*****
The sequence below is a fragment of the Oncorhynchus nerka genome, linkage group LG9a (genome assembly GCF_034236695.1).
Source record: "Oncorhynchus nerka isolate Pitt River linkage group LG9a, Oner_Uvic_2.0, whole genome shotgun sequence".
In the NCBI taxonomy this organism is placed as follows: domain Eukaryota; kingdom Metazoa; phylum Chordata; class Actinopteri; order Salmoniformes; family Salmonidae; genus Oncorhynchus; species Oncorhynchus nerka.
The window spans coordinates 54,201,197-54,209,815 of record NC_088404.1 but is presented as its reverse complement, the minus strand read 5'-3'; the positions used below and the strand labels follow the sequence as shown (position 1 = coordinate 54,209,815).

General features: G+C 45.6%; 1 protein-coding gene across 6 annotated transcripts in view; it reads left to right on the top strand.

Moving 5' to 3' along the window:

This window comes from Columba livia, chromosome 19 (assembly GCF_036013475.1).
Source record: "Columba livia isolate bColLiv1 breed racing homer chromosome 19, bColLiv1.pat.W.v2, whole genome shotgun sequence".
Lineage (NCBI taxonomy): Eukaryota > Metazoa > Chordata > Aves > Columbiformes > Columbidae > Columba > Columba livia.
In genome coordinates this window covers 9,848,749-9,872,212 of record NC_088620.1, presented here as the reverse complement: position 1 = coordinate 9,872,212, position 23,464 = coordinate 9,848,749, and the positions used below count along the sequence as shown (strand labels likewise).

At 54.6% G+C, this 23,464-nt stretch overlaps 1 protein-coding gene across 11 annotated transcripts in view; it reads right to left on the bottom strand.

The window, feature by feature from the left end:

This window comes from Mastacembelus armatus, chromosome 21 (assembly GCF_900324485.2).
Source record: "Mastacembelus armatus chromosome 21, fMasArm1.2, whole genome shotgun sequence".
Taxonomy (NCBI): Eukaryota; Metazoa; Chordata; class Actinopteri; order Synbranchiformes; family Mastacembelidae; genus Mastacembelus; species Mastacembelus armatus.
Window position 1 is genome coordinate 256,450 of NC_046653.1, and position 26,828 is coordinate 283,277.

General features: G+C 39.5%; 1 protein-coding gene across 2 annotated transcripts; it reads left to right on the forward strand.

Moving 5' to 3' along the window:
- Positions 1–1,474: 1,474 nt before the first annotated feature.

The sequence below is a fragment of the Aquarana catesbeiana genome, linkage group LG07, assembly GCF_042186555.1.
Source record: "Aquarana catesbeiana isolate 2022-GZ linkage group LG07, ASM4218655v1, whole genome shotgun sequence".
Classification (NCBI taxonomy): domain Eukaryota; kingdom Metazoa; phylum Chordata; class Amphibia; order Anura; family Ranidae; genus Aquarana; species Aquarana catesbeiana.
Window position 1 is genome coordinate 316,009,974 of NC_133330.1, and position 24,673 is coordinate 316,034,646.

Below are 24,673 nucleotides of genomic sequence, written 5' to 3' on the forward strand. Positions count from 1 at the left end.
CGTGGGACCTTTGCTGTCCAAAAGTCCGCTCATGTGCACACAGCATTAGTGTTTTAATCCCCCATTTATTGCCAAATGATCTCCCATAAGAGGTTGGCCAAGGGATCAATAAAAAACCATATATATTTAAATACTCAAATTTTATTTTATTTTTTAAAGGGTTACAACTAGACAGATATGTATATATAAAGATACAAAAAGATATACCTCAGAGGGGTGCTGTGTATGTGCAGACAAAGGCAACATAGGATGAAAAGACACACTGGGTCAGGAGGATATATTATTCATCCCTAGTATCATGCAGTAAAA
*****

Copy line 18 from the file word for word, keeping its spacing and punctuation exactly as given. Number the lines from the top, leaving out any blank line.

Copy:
Moving 5' to 3' along the window: